How to perform a simple link budget analysis to evaluate wireless transmission using sub-GHz modules in indoor and outdoor environments.
By Pradeep Shamanna, Microchip Technology
Short-range wireless is growing in popularity in home, building and industrial applications, notably in the sub-GHz (less than 1GHz) band. This means system designers need to understand the methods, estimation, cost and trade-offs involved. Apart from the range estimation formula, it is good to understand the wireless channel and propagation environment involved with sub-GHz.
Generally, RF and wireless engineers perform a link budget when starting an RF design. The link budget considers range, transmit power, receiver sensitivity, antenna gains, frequency, reliability, propagation medium (which includes the principles of physics linked to reflection, diffraction and scattering of electromagnetic waves), and environmental factors to calculate the performance of a sub-GHz RF radio link.
Sub-GHz wireless networks can be cost-effective in any low data rate system, from simple point-to-point connections to much larger mesh networks, where long range, robust radio links and extended battery life are priorities. Higher regulatory output power, reduced absorption, less spectral pollution and narrow band operation increase the transmission range. Improved signal propagation, good circuit design and lower memory usage can reduce the power consumption, thus increasing battery life.
Usually, sub-GHz channels are part of unlicensed Industrial Scientific Medical (ISM) frequency bands. Sub-GHz nodes generally target low-cost systems, with each node costing about 30 to 40% less than advanced wireless systems and they use less stack memory. Many protocols such as IEEE 802.15.4 based ZigBee (currently, the only protocol offering both 2.4GHz and sub-GHz versions in the 868 and 900MHz bands), automation protocols, cordless phones, wireless Modbus, remote keyless entry (RKE), tyre pressure monitoring systems and lots of proprietary protocols (including MiWi), occupy this band. However, operation in the sub-GHz ISM band induces the radios to interfere with other protocols using the same spectrum, which includes a threat from mobile phones, licensed cordless phones and so on.
Link budget is the accounting of all gains and losses from the transmitter (TX) through the medium (free space) to the receiver (RX) in a wireless system. Link budget considers the parameters that decide the signal strength reaching the receiver. Factors such as antenna gain levels, radio TX power levels and receiver sensitivity figures must be determined to analyse and estimate the link budget.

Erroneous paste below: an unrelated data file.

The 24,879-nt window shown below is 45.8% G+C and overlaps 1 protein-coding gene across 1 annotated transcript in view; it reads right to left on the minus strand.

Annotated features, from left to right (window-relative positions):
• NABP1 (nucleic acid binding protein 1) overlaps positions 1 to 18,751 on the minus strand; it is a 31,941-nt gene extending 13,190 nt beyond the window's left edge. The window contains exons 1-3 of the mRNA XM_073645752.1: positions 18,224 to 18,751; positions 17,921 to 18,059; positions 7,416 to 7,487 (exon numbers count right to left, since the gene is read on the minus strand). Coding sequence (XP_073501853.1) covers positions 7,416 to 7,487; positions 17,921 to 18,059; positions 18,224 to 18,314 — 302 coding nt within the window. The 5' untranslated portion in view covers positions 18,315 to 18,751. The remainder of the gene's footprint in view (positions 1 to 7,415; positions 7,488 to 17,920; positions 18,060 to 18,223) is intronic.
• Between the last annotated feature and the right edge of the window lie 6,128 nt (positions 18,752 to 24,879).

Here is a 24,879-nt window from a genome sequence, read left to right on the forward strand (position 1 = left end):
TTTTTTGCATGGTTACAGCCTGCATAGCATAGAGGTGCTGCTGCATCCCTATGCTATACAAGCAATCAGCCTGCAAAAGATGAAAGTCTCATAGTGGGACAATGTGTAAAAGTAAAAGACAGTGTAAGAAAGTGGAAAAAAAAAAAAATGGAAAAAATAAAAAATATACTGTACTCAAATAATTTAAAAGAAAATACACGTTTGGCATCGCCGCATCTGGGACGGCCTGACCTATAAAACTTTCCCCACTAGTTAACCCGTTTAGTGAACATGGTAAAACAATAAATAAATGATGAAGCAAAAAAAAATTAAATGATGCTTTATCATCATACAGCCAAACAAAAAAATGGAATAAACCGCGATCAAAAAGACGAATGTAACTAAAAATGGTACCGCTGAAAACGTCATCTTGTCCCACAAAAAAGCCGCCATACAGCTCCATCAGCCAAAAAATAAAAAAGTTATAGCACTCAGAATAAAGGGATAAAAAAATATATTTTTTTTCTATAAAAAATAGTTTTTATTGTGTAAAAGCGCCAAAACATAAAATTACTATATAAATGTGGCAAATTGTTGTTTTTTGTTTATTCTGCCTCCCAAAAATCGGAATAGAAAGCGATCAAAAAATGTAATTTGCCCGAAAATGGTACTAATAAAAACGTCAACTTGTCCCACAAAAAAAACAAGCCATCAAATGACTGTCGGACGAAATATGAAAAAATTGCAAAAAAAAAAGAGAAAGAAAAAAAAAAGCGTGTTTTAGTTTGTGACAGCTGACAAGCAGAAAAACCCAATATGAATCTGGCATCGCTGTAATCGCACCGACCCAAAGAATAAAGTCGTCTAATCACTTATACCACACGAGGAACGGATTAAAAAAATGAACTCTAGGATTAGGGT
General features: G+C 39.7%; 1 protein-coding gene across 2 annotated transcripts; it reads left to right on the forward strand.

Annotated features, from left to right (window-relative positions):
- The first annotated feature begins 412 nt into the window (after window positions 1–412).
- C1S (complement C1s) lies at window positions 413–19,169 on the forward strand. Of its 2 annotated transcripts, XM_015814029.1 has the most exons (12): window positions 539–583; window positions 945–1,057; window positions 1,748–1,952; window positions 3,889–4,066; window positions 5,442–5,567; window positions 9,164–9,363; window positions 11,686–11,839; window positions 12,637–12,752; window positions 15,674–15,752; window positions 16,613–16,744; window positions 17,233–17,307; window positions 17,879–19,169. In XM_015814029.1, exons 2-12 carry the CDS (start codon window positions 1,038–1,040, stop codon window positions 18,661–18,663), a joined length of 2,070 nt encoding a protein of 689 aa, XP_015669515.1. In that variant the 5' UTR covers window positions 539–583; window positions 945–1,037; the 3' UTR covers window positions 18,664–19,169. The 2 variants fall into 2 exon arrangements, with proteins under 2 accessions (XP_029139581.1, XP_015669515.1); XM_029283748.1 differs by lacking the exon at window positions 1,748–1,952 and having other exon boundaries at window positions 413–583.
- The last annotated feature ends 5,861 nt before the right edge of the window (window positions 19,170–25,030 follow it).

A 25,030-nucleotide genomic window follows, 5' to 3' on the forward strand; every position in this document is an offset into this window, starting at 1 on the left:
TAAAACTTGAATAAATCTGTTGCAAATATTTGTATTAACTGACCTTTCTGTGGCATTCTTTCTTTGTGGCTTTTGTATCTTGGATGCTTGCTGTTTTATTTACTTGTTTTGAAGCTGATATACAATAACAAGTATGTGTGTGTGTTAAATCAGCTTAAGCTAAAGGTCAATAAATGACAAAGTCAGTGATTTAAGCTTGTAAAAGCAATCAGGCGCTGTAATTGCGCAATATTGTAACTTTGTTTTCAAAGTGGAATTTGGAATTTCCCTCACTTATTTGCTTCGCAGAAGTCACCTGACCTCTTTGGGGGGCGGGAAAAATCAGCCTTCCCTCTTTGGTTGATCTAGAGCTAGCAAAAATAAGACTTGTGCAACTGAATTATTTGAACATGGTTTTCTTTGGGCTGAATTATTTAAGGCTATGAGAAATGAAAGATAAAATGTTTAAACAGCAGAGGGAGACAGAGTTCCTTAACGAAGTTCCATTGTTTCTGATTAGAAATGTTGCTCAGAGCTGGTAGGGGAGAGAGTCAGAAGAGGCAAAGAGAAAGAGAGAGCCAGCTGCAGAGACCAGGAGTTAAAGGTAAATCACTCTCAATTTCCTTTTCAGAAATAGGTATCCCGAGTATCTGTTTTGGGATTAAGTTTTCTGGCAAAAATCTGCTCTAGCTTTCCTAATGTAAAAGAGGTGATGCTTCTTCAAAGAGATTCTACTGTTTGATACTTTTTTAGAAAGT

Antenna types and sizes should also be considered as well as secondary factors such as required range, available bandwidth, data rates, protocols, interference and interoperability. Receiver sensitivity is not part of the link budget but the threshold is needed to decide the received signal capability.
The simple link budget equation is that the received power (dBm) is equal to the sum of the transmitted power (dBm) and gains (dB) minus the losses (dB). By assessing the link budget, it is possible to design the system to meet its requirements and functionality within the desired cost. Some losses may vary with time. For example, periods of increased bit error rate (BER) for digital systems or degraded signal to noise ratio (SNR) for analogue systems.
The Microchip MRF89XA modules and MRF49XA sub-GHz transceiver based PICtail boards can be used for the performance measurements. The MRF89XA modules are FCC, ETSI and IC certified. They differ from other embedded sub-GHz modules by providing various regulatory and modularly certified PCB antenna (Serpentine type) features. The PICtail boards are based on wire type (1/4) antenna for different frequencies, usually mounted on the development boards or daughter cards.
The hardware interface of the transceiver modules with any of the PIC microcontrollers, generally known as wireless nodes, is illustrated in Figs. 1 and 2. The wireless nodes can be realised with a combination of the PIC MCU development board and PICtail daughter board.
The range and performance experiments require at least two wireless nodes for testing. The measurement setup is done using any of the two development boards with, for simplicity, identical sub-GHz modules on each. Otherwise, a combination of these modules can be used for measurements and analysis, based on the application.
Operating terrains highly impact the wave propagation. Range tests should be conducted in various indoor and outdoor environments to provide a basic understanding of the performance of the modules. The chosen environments included line of sight (LoS) on level and uneven terrain, and obstructed paths on level and uneven terrain.
The measurements are also based on PCB antenna orientation (vertical or horizontal), output power of the sub-GHz modules (maximum or default), power amplifier or low noise amplifier (enabled or disabled value), type of antenna (PCB, wire or standard) dipole, and antenna (Serpentine, wire, or whip and dipole).
The factors affecting indoor measurements include office equipment and whether there are any signals from Wi-Fi, Bluetooth or microwave in the vicinity. Concrete structures, walls, nearby glass, wood and metal can all have an effect.
For range tests, the main differentiating factors are the module mounting, antenna orientation and the constant battery power source.
Fig. 3 shows the vertical mounting of the antenna on the baseboard. The vertical is with elevation lobe and plane; horizontal mounting is with azimuth lobe and plane.
The antenna is mounted either vertically or horizontally based on the effective output power achieved, application space requirements and constraints, such as having a strong primary lobe based on the centre fundamental frequency and secondary lobes based on its third harmonic frequency. As radio frequencies are reduced, the antenna sizes increase proportionally. The wire length in centimetres is equal to 7500 divided by the frequency in hertz. For 433MHz, this comes to 17.3cm, and for 915MHz, it comes to 8.2cm. This equation holds good for antenna wire sizes up to a quarter of the wavelength.